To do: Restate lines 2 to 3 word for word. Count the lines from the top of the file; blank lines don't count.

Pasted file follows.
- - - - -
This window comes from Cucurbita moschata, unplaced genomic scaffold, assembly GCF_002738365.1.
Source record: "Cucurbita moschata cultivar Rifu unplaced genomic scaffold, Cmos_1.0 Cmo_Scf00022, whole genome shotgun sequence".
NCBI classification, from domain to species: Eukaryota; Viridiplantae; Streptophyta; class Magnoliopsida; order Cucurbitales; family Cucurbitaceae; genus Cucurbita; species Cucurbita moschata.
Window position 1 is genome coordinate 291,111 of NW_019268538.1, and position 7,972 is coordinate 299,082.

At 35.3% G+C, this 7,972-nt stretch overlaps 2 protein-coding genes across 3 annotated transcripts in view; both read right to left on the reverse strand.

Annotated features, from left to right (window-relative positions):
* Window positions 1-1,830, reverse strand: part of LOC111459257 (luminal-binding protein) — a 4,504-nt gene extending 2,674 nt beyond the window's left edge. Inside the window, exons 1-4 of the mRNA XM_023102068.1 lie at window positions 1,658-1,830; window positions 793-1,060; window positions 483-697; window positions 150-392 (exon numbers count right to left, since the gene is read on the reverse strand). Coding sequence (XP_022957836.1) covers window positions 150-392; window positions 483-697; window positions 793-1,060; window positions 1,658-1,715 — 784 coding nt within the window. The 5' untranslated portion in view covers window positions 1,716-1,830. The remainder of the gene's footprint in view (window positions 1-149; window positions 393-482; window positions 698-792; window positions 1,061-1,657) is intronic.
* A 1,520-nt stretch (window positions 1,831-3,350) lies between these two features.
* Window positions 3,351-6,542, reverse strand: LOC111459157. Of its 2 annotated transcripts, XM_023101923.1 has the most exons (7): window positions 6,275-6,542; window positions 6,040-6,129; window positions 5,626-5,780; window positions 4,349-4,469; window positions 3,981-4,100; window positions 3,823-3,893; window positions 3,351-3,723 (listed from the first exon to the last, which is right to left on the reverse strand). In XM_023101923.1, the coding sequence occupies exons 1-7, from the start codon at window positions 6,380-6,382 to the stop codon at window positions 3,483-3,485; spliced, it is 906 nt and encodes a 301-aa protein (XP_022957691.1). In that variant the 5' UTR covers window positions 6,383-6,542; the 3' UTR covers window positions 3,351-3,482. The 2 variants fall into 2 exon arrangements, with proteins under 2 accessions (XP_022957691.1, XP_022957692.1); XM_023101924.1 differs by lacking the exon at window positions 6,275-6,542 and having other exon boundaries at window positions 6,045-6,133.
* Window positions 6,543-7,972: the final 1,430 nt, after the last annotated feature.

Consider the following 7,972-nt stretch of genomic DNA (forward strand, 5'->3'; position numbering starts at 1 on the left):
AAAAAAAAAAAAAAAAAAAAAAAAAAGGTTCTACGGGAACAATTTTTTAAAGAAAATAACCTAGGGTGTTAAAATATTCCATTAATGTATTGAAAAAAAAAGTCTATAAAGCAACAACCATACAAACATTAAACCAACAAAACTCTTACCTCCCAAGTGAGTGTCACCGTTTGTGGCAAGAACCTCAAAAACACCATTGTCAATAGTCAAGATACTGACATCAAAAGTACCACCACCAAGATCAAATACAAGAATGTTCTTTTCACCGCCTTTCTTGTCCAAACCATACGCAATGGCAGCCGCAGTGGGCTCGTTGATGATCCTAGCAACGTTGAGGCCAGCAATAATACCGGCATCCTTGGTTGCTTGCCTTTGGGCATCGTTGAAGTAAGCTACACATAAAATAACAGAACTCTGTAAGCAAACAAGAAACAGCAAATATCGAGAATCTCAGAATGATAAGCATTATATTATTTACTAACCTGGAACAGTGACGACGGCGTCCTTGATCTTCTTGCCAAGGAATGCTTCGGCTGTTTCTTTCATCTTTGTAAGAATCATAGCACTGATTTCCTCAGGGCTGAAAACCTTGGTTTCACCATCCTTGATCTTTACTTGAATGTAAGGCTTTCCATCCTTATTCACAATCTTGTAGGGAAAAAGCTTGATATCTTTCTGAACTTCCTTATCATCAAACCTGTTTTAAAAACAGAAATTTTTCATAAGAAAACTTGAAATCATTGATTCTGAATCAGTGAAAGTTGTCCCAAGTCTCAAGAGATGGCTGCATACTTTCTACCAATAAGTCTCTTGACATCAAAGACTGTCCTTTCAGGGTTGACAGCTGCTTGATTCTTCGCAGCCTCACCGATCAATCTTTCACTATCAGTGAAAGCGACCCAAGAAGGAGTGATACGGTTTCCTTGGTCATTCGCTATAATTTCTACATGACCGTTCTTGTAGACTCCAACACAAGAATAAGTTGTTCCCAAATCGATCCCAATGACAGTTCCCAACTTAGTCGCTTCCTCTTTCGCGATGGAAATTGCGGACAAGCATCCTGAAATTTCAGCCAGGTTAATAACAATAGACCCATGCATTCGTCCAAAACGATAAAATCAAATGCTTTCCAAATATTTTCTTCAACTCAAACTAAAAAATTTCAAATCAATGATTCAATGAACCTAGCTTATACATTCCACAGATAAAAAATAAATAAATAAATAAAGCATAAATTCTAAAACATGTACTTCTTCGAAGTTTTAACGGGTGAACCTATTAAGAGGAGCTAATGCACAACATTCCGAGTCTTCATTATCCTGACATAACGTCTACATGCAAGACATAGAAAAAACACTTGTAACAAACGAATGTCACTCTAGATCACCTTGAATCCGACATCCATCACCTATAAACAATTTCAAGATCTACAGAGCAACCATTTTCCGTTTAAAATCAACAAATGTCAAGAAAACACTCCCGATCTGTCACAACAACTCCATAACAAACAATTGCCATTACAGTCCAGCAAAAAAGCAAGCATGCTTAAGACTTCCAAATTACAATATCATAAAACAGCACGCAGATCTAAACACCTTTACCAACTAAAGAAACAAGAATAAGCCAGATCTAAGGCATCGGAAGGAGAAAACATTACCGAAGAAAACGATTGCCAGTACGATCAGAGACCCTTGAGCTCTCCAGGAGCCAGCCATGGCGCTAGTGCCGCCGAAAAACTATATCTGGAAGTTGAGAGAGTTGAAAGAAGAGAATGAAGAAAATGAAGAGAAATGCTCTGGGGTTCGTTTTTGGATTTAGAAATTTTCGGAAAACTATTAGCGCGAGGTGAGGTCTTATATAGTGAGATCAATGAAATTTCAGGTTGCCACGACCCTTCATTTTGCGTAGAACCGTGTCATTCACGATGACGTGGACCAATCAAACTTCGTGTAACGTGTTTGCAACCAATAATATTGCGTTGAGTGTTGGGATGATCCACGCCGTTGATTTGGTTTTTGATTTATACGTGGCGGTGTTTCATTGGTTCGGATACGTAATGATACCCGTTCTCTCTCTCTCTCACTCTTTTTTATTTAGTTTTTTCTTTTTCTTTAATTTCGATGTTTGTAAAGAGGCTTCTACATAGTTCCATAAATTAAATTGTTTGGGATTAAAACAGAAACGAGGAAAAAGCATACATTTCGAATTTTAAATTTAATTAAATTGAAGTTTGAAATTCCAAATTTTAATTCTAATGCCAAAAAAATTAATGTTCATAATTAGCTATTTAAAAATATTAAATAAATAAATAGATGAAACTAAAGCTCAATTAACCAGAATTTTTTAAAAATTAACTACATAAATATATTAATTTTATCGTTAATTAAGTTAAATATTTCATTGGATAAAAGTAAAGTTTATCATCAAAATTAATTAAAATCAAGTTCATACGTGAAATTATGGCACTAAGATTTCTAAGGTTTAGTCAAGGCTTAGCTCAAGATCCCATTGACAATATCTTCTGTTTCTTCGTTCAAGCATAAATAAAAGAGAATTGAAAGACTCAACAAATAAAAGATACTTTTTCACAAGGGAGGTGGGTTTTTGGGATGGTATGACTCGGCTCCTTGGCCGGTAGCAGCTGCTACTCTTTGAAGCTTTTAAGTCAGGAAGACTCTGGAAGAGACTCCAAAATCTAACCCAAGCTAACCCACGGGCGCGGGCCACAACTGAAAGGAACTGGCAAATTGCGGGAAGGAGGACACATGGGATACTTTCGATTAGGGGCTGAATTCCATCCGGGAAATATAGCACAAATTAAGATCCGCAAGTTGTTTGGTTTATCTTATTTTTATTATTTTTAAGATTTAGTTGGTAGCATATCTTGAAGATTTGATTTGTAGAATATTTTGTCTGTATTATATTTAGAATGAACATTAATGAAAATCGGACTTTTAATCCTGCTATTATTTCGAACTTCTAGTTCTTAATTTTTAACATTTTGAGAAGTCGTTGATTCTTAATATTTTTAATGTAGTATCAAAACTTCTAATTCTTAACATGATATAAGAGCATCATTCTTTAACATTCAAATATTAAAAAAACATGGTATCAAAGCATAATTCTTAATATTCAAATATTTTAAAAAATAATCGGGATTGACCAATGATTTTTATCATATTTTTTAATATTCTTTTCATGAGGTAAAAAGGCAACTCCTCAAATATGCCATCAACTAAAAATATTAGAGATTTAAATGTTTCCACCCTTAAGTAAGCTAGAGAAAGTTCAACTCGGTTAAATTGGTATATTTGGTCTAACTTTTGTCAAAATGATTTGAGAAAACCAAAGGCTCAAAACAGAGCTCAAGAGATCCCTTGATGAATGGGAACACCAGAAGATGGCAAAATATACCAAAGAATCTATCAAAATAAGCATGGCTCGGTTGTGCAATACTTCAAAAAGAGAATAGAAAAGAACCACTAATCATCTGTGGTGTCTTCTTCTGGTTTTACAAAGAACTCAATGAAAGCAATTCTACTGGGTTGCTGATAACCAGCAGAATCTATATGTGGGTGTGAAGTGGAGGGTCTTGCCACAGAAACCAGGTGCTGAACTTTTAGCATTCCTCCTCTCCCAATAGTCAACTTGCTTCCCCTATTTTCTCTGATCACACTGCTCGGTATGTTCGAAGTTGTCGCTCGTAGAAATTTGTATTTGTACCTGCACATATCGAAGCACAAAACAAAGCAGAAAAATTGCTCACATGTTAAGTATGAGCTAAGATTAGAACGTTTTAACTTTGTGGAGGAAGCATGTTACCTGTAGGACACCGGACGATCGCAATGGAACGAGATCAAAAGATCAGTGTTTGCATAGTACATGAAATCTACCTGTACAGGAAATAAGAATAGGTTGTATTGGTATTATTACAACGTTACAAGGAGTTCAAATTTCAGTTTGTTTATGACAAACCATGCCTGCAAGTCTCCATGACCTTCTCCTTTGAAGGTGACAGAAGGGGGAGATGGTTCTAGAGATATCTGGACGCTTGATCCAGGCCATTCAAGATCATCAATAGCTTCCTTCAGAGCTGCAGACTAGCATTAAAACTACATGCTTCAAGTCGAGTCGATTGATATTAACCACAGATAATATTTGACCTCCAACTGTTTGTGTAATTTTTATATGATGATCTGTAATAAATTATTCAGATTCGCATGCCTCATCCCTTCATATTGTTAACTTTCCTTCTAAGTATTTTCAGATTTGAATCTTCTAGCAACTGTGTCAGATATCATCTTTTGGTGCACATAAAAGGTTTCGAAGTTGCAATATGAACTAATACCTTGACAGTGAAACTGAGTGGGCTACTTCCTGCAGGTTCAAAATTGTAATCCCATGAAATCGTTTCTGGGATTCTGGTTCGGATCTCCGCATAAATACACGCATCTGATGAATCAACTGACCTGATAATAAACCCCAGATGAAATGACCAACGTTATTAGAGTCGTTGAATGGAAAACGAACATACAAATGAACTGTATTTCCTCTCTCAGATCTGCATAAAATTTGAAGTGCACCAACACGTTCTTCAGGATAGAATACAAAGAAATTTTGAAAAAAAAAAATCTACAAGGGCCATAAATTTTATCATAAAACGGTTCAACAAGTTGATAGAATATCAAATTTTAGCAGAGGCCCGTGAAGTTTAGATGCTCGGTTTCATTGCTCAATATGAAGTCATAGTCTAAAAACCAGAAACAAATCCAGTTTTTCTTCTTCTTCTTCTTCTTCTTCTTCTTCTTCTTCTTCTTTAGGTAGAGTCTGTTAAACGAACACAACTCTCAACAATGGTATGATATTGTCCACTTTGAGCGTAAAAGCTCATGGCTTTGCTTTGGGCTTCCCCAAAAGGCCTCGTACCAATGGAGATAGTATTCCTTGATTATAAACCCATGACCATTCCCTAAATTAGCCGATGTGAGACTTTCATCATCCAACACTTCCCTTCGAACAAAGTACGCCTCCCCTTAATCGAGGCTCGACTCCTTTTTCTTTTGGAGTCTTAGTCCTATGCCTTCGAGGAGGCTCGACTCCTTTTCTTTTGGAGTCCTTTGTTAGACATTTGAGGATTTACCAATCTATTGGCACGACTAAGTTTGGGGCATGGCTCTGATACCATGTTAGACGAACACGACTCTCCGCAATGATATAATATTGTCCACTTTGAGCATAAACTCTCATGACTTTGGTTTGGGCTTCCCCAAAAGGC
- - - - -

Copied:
Source record: "Cucurbita moschata cultivar Rifu unplaced genomic scaffold, Cmos_1.0 Cmo_Scf00022, whole genome shotgun sequence".
NCBI classification, from domain to species: Eukaryota; Viridiplantae; Streptophyta; class Magnoliopsida; order Cucurbitales; family Cucurbitaceae; genus Cucurbita; species Cucurbita moschata.